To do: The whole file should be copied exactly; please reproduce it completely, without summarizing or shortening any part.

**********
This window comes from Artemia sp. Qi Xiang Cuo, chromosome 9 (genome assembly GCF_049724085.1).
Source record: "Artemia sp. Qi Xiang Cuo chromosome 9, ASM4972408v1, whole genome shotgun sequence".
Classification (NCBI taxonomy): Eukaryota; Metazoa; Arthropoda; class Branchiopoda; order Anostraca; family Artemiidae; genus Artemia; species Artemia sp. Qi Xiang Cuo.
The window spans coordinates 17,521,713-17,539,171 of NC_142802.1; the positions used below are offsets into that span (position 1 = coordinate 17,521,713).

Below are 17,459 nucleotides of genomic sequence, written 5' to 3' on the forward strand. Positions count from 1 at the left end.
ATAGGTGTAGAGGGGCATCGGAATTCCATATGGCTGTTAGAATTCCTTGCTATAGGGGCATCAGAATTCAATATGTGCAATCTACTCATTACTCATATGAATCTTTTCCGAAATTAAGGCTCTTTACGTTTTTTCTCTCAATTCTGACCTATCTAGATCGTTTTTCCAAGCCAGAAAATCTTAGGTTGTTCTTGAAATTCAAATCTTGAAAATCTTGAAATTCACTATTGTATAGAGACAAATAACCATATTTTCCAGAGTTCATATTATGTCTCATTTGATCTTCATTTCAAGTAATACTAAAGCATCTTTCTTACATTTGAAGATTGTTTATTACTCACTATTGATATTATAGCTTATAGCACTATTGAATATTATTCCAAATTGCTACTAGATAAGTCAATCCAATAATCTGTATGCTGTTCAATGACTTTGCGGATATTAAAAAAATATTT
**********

This window comes from Artemia sp. Qi Xiang Cuo, chromosome 9 (genome assembly GCF_049724085.1).
Source record: "Artemia sp. Qi Xiang Cuo chromosome 9, ASM4972408v1, whole genome shotgun sequence".
Classification (NCBI taxonomy): Eukaryota; Metazoa; Arthropoda; class Branchiopoda; order Anostraca; family Artemiidae; genus Artemia; species Artemia sp. Qi Xiang Cuo.
The window spans coordinates 17,521,713-17,539,171 of NC_142802.1; the positions used below are offsets into that span (position 1 = coordinate 17,521,713).

Below are 17,459 nucleotides of genomic sequence, written 5' to 3' on the forward strand. Positions count from 1 at the left end.
ATAGGTGTAGAGGGGCATCGGAATTCCATATGGCTGTTAGAATTCCTTGCTATAGGGGCATCAGAATTCAATATGTGCAATCTACTCATTACTCATATGAATCTTTTCCGAAATTAAGGCTCTTTACGTTTTTTCTCTCAATTCTGACCTATCTAGATCGTTTTTCCAAGCCAGAAAATCTTAGGTTGTTCTTGAAATTCAAATCTTGAAAATCTTGAAATTCACTATTGTATAGAGACAAATAACCATATTTTCCAGAGTTCATATTATGTCTCATTTGATCTTCATTTCAAGTAATACTAAAGCATCTTTCTTACATTTGAAGATTGTTTATTACTCACTATTGATATTATAGCTTATAGCACTATTGAATATTATTCCAAATTGCTACTAGATAAGTCAATCCAATAATCTGTATGCTGTTCAATGACTTTGCGGATATTAAAAAAATATTT